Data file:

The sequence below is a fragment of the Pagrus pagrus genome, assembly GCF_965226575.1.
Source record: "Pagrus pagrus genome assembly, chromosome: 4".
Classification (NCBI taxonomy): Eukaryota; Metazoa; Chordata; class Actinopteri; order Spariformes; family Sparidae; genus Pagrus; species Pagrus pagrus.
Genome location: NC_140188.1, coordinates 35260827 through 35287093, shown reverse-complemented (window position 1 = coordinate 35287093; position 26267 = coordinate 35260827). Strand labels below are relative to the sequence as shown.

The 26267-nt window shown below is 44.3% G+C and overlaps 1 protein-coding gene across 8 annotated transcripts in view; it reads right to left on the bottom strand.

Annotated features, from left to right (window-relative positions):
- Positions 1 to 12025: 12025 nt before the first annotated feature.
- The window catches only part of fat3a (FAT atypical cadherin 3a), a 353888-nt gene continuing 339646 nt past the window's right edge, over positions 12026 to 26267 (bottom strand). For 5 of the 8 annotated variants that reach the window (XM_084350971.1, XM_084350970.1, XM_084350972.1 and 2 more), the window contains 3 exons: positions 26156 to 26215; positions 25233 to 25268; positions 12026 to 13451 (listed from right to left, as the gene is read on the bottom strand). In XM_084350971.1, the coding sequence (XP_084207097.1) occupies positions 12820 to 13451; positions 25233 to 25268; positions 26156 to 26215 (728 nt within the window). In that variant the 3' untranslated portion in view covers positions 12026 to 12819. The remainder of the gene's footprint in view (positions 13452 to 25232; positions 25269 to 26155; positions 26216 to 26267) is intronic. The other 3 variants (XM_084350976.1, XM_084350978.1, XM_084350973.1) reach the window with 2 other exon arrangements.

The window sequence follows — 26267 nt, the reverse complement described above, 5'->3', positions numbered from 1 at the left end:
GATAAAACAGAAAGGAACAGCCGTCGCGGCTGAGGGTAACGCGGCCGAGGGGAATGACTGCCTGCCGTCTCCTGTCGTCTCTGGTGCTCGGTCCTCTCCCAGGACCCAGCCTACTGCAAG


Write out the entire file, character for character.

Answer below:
The sequence below is a fragment of the Pagrus pagrus genome, assembly GCF_965226575.1.
Source record: "Pagrus pagrus genome assembly, chromosome: 4".
Classification (NCBI taxonomy): Eukaryota; Metazoa; Chordata; class Actinopteri; order Spariformes; family Sparidae; genus Pagrus; species Pagrus pagrus.
Genome location: NC_140188.1, coordinates 35260827 through 35287093, shown reverse-complemented (window position 1 = coordinate 35287093; position 26267 = coordinate 35260827). Strand labels below are relative to the sequence as shown.

The 26267-nt window shown below is 44.3% G+C and overlaps 1 protein-coding gene across 8 annotated transcripts in view; it reads right to left on the bottom strand.

Annotated features, from left to right (window-relative positions):
- Positions 1 to 12025: 12025 nt before the first annotated feature.
- The window catches only part of fat3a (FAT atypical cadherin 3a), a 353888-nt gene continuing 339646 nt past the window's right edge, over positions 12026 to 26267 (bottom strand). For 5 of the 8 annotated variants that reach the window (XM_084350971.1, XM_084350970.1, XM_084350972.1 and 2 more), the window contains 3 exons: positions 26156 to 26215; positions 25233 to 25268; positions 12026 to 13451 (listed from right to left, as the gene is read on the bottom strand). In XM_084350971.1, the coding sequence (XP_084207097.1) occupies positions 12820 to 13451; positions 25233 to 25268; positions 26156 to 26215 (728 nt within the window). In that variant the 3' untranslated portion in view covers positions 12026 to 12819. The remainder of the gene's footprint in view (positions 13452 to 25232; positions 25269 to 26155; positions 26216 to 26267) is intronic. The other 3 variants (XM_084350976.1, XM_084350978.1, XM_084350973.1) reach the window with 2 other exon arrangements.

The window sequence follows — 26267 nt, the reverse complement described above, 5'->3', positions numbered from 1 at the left end:
GATAAAACAGAAAGGAACAGCCGTCGCGGCTGAGGGTAACGCGGCCGAGGGGAATGACTGCCTGCCGTCTCCTGTCGTCTCTGGTGCTCGGTCCTCTCCCAGGACCCAGCCTACTGCAAG